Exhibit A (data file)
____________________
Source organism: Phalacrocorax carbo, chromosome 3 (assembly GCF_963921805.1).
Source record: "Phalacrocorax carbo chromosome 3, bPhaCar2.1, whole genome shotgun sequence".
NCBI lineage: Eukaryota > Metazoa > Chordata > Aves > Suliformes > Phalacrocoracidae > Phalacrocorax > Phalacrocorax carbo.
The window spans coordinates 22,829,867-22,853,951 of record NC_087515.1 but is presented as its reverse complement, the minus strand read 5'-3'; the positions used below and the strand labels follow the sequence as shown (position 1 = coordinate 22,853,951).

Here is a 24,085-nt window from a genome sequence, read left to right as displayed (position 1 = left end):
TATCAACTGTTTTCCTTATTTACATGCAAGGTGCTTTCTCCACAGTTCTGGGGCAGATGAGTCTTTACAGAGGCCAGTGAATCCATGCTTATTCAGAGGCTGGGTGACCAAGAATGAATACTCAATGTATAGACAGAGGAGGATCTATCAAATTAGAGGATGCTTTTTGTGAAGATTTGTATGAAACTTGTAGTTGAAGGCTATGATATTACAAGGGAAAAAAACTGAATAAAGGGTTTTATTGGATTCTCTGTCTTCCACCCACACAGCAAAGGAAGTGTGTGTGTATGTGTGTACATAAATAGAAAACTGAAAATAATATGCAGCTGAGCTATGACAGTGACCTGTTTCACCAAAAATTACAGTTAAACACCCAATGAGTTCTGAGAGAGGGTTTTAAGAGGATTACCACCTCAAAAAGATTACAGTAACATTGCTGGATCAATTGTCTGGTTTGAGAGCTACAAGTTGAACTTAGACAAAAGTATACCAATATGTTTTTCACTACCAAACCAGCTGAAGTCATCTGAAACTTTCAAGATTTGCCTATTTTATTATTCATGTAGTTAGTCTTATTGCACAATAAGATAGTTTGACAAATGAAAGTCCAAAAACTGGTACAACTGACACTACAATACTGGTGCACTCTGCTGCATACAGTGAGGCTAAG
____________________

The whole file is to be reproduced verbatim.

Source organism: Phalacrocorax carbo, chromosome 3 (assembly GCF_963921805.1).
Source record: "Phalacrocorax carbo chromosome 3, bPhaCar2.1, whole genome shotgun sequence".
NCBI lineage: Eukaryota > Metazoa > Chordata > Aves > Suliformes > Phalacrocoracidae > Phalacrocorax > Phalacrocorax carbo.
The window spans coordinates 22,829,867-22,853,951 of record NC_087515.1 but is presented as its reverse complement, the minus strand read 5'-3'; the positions used below and the strand labels follow the sequence as shown (position 1 = coordinate 22,853,951).

Here is a 24,085-nt window from a genome sequence, read left to right as displayed (position 1 = left end):
TATCAACTGTTTTCCTTATTTACATGCAAGGTGCTTTCTCCACAGTTCTGGGGCAGATGAGTCTTTACAGAGGCCAGTGAATCCATGCTTATTCAGAGGCTGGGTGACCAAGAATGAATACTCAATGTATAGACAGAGGAGGATCTATCAAATTAGAGGATGCTTTTTGTGAAGATTTGTATGAAACTTGTAGTTGAAGGCTATGATATTACAAGGGAAAAAAACTGAATAAAGGGTTTTATTGGATTCTCTGTCTTCCACCCACACAGCAAAGGAAGTGTGTGTGTATGTGTGTACATAAATAGAAAACTGAAAATAATATGCAGCTGAGCTATGACAGTGACCTGTTTCACCAAAAATTACAGTTAAACACCCAATGAGTTCTGAGAGAGGGTTTTAAGAGGATTACCACCTCAAAAAGATTACAGTAACATTGCTGGATCAATTGTCTGGTTTGAGAGCTACAAGTTGAACTTAGACAAAAGTATACCAATATGTTTTTCACTACCAAACCAGCTGAAGTCATCTGAAACTTTCAAGATTTGCCTATTTTATTATTCATGTAGTTAGTCTTATTGCACAATAAGATAGTTTGACAAATGAAAGTCCAAAAACTGGTACAACTGACACTACAATACTGGTGCACTCTGCTGCATACAGTGAGGCTAAG